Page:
Bottom Line: These three groups, namely technical in situ sensors, technical remote sensors, and human sensors are analyzed and linked to three dimensions involved in sensing (data generation, geographic phenomena, and type of sensing).In this article we further provide a critical discussion of possible impacts and influences of both technical and human sensing approaches on society, pointing out that a larger number of sensors, increased fusion of information, and the use of standardized data formats and interfaces will not necessarily result in any improvement in the quality of life of the citizens of a smart city.This article seeks to improve our understanding of technical and human geo-sensing capabilities, and to demonstrate that the use of such sensors can facilitate the integration of different types of contextual information, thus providing an additional, namely the geo-spatial perspective on the future development of smart cities.

View Article: PubMed Central - PubMed

Affiliation: Department of Geoinformation and Environmental Technologies, Carinthia University of Applied Sciences, Europastrasse 4, A-9524 Villach, Austria. g.sagl@cuas.at.

ABSTRACT
In this article we critically discuss the challenge of integrating contextual information, in particular spatiotemporal contextual information, with human and technical sensor information, which we approach from a geospatial perspective. We start by highlighting the significance of context in general and spatiotemporal context in particular and introduce a smart city model of interactions between humans, the environment, and technology, with context at the common interface. We then focus on both the intentional and the unintentional sensing capabilities of today's technologies and discuss current technological trends that we consider have the ability to enrich human and technical geo-sensor information with contextual detail. The different types of sensors used to collect contextual information are analyzed and sorted into three groups on the basis of names considering frequently used related terms, and characteristic contextual parameters. These three groups, namely technical in situ sensors, technical remote sensors, and human sensors are analyzed and linked to three dimensions involved in sensing (data generation, geographic phenomena, and type of sensing). In contrast to other scientific publications, we found a large number of technologies and applications using in situ and mobile technical sensors within the context of smart cities, and surprisingly limited use of remote sensing approaches. In this article we further provide a critical discussion of possible impacts and influences of both technical and human sensing approaches on society, pointing out that a larger number of sensors, increased fusion of information, and the use of standardized data formats and interfaces will not necessarily result in any improvement in the quality of life of the citizens of a smart city. This article seeks to improve our understanding of technical and human geo-sensing capabilities, and to demonstrate that the use of such sensors can facilitate the integration of different types of contextual information, thus providing an additional, namely the geo-spatial perspective on the future development of smart cities.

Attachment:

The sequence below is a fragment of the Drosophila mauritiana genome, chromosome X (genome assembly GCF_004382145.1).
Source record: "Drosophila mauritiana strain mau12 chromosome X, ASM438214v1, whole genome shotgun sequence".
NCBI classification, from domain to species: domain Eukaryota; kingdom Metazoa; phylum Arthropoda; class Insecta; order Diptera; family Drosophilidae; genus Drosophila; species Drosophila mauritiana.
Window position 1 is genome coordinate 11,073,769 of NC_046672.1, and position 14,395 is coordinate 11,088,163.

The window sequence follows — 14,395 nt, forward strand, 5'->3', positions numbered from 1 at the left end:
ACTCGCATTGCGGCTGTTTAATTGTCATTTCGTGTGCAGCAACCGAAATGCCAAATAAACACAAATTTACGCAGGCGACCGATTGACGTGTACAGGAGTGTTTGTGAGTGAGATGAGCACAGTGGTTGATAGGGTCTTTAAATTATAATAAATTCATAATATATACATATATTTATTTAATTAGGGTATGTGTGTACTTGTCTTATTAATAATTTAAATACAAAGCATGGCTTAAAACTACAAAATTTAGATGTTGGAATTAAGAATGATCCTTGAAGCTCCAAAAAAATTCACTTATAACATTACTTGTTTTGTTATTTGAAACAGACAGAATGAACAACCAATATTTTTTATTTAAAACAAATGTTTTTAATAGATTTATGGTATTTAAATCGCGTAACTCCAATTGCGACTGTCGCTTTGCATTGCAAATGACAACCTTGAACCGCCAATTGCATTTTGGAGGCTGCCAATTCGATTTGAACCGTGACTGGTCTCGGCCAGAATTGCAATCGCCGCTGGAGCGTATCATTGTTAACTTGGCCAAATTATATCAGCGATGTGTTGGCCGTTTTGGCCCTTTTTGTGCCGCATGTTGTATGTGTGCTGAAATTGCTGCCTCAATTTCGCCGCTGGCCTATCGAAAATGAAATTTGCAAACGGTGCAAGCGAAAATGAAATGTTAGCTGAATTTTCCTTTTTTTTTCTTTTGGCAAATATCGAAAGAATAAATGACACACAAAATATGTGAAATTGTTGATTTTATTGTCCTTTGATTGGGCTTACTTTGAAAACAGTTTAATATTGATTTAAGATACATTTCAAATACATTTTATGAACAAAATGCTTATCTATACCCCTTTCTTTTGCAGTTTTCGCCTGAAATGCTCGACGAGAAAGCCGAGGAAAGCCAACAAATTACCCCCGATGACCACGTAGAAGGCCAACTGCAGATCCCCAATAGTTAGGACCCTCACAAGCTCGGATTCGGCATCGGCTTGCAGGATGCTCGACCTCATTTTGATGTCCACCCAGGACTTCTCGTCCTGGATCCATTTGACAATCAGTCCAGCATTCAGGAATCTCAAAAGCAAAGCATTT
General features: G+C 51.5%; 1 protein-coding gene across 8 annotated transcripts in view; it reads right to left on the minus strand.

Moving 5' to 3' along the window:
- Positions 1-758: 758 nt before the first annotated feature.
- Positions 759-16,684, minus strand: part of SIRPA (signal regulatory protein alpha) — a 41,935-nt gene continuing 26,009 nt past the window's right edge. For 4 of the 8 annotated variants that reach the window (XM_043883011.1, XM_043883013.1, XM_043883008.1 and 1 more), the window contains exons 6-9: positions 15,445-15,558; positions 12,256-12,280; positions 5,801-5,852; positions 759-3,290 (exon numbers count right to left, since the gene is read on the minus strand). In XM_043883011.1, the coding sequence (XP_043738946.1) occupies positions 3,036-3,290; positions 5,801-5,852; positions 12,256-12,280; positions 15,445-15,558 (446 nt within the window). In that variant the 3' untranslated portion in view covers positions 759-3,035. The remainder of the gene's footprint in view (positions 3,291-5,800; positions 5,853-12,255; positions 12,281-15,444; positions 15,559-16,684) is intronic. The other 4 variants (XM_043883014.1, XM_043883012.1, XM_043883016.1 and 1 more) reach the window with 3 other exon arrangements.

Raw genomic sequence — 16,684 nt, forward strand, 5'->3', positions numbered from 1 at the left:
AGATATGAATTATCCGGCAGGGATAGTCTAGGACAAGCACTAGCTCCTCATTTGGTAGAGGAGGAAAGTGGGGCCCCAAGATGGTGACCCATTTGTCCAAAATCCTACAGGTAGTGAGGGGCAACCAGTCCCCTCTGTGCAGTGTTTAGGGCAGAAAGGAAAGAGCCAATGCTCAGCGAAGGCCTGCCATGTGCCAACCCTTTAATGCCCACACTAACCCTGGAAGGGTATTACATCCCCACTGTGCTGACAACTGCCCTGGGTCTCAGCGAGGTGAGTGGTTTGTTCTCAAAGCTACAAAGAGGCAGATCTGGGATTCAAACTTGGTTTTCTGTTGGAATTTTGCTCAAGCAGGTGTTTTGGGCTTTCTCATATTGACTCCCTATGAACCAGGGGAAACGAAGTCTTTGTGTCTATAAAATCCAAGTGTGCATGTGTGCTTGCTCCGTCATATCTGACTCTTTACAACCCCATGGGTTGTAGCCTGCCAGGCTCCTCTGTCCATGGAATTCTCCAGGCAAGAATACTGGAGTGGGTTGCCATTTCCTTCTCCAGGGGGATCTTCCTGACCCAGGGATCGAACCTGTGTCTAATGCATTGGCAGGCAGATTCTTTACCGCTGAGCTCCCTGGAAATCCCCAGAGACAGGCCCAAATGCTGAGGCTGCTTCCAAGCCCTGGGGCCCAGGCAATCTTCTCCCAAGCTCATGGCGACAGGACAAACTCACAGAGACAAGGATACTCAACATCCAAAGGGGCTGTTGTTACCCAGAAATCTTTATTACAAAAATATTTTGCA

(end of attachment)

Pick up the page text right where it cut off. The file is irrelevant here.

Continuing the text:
No MeSH data available.


Related in: MedlinePlus